Family Violence and Partner Visas factsheet
People who are on a Partner visa do not have to stay in an abusive relationship to stay in Australia.
In Australia, domestic and family violence is not accepted.
A partner, family members or other people in the community cannot threaten your visa status.
If you hold a temporary Partner visa (subclass 309 or 820) or a Prospective Marriage visa (subclass 300) and experience family violence, and your relationship has ended, there are provisions in Australia’s migration laws to allow you to continue with your permanent Partner visa (subclass 100 or 801) application.
The Australian Government does not tolerate domestic and family violence under any circumstances.
Domestic and family violence are crimes against the law. A person who commits domestic or family violence can go to jail, whether they are a man or a woman.
Domestic and family violence is behaviour or threats that aim to control a partner by causing fear for safety or wellbeing.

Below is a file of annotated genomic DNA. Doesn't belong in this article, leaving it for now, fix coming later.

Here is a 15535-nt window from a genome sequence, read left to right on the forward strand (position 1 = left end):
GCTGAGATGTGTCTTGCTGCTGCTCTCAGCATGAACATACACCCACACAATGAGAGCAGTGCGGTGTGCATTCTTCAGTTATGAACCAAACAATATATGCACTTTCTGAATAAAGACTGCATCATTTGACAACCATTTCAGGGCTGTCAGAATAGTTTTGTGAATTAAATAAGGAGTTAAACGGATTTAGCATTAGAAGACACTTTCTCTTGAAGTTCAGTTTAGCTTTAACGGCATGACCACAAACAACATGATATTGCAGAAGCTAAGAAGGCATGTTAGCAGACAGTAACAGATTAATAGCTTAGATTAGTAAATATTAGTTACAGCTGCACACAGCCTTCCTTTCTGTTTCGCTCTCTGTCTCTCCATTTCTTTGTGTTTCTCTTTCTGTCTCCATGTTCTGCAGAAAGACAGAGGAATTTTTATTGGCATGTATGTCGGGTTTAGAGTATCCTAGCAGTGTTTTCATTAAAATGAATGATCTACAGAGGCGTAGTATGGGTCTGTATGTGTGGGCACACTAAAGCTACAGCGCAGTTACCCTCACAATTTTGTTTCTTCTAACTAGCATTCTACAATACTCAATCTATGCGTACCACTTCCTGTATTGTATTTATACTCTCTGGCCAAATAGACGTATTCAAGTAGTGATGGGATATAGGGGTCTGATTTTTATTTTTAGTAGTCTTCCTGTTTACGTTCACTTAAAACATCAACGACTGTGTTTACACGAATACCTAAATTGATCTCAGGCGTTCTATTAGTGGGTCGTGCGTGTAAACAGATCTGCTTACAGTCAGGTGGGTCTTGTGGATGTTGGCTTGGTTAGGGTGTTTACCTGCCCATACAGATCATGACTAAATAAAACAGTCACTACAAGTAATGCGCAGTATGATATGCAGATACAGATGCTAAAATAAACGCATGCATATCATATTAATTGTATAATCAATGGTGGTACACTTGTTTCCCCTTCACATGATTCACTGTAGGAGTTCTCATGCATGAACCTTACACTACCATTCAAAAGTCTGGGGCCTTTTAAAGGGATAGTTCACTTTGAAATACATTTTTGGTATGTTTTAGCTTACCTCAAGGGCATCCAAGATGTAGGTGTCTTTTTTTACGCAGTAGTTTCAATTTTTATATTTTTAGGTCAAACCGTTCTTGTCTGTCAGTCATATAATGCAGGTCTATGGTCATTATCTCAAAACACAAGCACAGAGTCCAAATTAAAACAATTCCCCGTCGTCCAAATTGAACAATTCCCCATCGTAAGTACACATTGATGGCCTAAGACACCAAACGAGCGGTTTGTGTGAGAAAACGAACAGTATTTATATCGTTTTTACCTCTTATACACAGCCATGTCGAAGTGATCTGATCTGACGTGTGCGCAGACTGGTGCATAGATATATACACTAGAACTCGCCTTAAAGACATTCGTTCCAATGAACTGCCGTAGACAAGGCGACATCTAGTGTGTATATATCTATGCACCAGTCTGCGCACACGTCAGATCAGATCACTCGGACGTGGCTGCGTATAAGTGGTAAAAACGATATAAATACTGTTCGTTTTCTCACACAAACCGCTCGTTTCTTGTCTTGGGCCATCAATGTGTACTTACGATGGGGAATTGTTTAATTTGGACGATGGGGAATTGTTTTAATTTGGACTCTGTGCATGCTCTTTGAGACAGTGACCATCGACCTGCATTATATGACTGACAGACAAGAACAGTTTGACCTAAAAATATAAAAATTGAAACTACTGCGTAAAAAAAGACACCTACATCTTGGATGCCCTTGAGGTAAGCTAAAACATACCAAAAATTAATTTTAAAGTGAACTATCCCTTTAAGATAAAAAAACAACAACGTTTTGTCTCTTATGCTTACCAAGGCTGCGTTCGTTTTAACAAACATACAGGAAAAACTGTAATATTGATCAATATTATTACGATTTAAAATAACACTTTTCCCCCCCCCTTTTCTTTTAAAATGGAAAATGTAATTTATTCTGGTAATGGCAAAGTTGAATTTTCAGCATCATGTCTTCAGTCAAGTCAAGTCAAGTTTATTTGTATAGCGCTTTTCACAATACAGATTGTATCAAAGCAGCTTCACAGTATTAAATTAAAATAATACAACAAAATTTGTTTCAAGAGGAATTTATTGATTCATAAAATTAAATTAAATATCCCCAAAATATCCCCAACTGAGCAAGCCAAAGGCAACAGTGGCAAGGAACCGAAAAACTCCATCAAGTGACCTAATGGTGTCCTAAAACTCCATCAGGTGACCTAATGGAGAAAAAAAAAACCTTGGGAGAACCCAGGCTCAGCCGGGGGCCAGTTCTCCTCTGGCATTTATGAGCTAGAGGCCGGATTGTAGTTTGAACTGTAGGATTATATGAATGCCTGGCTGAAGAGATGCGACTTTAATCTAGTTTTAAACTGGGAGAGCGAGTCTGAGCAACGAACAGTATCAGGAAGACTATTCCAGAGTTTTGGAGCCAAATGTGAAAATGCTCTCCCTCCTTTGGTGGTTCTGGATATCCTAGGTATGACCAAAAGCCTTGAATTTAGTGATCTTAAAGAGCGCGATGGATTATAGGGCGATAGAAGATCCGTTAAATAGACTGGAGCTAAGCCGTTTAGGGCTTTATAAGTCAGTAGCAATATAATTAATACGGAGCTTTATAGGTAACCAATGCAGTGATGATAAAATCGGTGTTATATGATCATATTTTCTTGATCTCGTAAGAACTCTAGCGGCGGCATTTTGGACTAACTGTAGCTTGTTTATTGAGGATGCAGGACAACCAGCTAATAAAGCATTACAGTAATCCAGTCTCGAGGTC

Anyone experiencing domestic and family violence in Australia can get help from support services.
You can get help no matter your visa or immigration status.
It doesn’t matter if the relationship has ended or not – you can still get help.
1800RESPECT is Australia’s national sexual assault, family and domestic violence counselling service. It provides free, confidential telephone and online counselling and information. Counsellors will listen to you, answer questions and can refer you to other support services in your local area.
Call 1800 737 732 or go to the 1800RESPECT website at www.1800RESPECT.org.au.
Do you need an interpreter?
Call the Translating and Interpreting Service (TIS) on 131 450. An interpreter from TIS can help you to communicate with other services, however TIS does not provide counselling. All calls are free and confidential.
For more information on the family violence if you have a visa:
Further information on family violence and visas is on the Department of Home Affairs website at www.homeaffairs.gov.au.